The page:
Able Danger Blog


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Monday, March 13, 2006

Able Danger Hearing Transcript

Curt at Flopping Aces has the completed transcript. You can also download it as a PDF file he created here.

Here is one of many interesting exchanges:

WELDON: I thank the gentlelady for yielding.

Dr. Cambone, do you agree in your assessment — or your team here — that the Able Danger team identified five hotspots, what they called hotspots, which would include Malaysia, Mauritania, Hamburg, Germany, New York and Aden, Yemen?

CAMBONE: Yes, there’s said to be that sort of designation of places, to include the Brooklyn cell issue.

WELDON: Now, I realize you can’t speak on behalf of the 9/11 Commission, obviously, and I’m not asking you to. But let me ask you this.

After having identified those five hotspots, and then having an attack on the USS Cole in the Port of Aden, Yemen, how could anyone in their right mind classify Able Danger as historically insignificant?

Seventeen sailors were killed in one of the five hotspots that the Able Danger team, you’ve just acknowledged identified?

How in the world could any commissioner on any — well, I’m asking you — could you think of how anyone could classify that work, after we had a warship, 17 sailors killed at one of those hotspots, and to call that work historically insignificant?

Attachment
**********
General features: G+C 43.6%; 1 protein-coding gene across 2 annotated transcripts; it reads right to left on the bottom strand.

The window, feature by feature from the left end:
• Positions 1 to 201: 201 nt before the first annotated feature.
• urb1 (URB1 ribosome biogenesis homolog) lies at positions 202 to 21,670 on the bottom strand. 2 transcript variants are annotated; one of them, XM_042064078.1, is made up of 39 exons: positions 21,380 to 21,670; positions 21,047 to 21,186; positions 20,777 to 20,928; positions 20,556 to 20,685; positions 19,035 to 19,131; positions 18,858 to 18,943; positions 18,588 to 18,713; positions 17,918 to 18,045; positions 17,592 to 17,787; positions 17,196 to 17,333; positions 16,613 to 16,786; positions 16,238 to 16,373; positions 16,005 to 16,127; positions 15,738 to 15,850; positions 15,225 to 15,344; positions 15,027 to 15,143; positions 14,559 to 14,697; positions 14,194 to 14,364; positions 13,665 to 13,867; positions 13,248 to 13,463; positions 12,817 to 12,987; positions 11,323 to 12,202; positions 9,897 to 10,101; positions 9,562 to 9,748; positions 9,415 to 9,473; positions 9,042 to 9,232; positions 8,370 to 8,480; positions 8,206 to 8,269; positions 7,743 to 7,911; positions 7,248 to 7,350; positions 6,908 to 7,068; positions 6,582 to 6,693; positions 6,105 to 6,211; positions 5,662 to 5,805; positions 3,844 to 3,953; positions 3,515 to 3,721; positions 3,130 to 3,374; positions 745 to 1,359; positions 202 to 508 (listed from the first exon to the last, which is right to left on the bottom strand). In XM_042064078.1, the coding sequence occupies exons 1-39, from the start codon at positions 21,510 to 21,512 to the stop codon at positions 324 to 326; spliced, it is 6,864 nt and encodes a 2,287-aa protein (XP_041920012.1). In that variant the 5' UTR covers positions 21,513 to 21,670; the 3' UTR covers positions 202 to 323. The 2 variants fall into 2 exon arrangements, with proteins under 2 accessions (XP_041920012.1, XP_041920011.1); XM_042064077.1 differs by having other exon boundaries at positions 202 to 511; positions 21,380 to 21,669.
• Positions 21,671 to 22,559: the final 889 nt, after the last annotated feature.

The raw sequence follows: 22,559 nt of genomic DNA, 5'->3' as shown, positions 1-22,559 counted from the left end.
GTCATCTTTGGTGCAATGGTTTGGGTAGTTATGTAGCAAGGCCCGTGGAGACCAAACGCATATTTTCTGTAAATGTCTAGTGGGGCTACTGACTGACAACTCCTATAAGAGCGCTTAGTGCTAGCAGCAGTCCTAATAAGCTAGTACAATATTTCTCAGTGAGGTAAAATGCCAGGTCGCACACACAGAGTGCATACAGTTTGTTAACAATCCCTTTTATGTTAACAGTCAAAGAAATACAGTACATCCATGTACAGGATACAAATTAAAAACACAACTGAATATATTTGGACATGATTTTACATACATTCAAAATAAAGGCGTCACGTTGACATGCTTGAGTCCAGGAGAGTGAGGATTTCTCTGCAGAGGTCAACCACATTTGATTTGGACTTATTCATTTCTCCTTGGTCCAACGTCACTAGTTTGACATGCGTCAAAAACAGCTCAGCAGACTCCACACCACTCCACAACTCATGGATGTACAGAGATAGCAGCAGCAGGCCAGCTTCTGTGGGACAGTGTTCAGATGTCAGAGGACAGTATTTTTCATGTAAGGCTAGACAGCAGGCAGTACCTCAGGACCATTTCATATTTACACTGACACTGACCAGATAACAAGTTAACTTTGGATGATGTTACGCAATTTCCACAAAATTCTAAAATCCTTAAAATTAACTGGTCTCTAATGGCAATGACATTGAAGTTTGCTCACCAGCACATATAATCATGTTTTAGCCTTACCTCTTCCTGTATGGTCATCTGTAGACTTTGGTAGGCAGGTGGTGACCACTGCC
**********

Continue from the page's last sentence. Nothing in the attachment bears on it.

CAMBONE: Sir, I didn’t do the work for the 9/11 Commission, and I was not involved in that kind of effort.

WELDON: How about your own opinion?

CAMBONE: I don’t know how they would answer.

WELDON: I think that there’s a lot of information that was generated over that period of time. And I don’t know that the crew in the Able Danger exercise was the only one to have identified troubles in Yemen and Aden at the time.

And that, as a consequence of the investigations that were done, what we discovered is, information that might have been available through a variety of channels, hadn’t been made available. That’s a matter of record, sir.

And so, you know, there you are. I didn’t do the look at Brooklyn cell and the other cells. I mean, that was the 9/11 Commission’s function.

WELDON: But you know that they identified five cells. And one of those five cells was, in fact, a location of where 17 of our sailors were murdered.

The Department of Defense has conducted a search specifically for Able Danger products. Has any search of DOD databases been conducted, to determine if any Able Danger data was incorporated into other second and third order intelligence products? And if not, why not?

CAMBONE: Intelligence products as such, I don’t know that. I do know that — I know — what I’ve been told is, and I’ve mentioned this already, as the planning process moved forward in the 2001 timeframe, in the Joint Staff, information generated in the Able Danger project was taken into other planning efforts and documents. Substantially.

But in terms of an intelligence product, I don’t know the answer to that.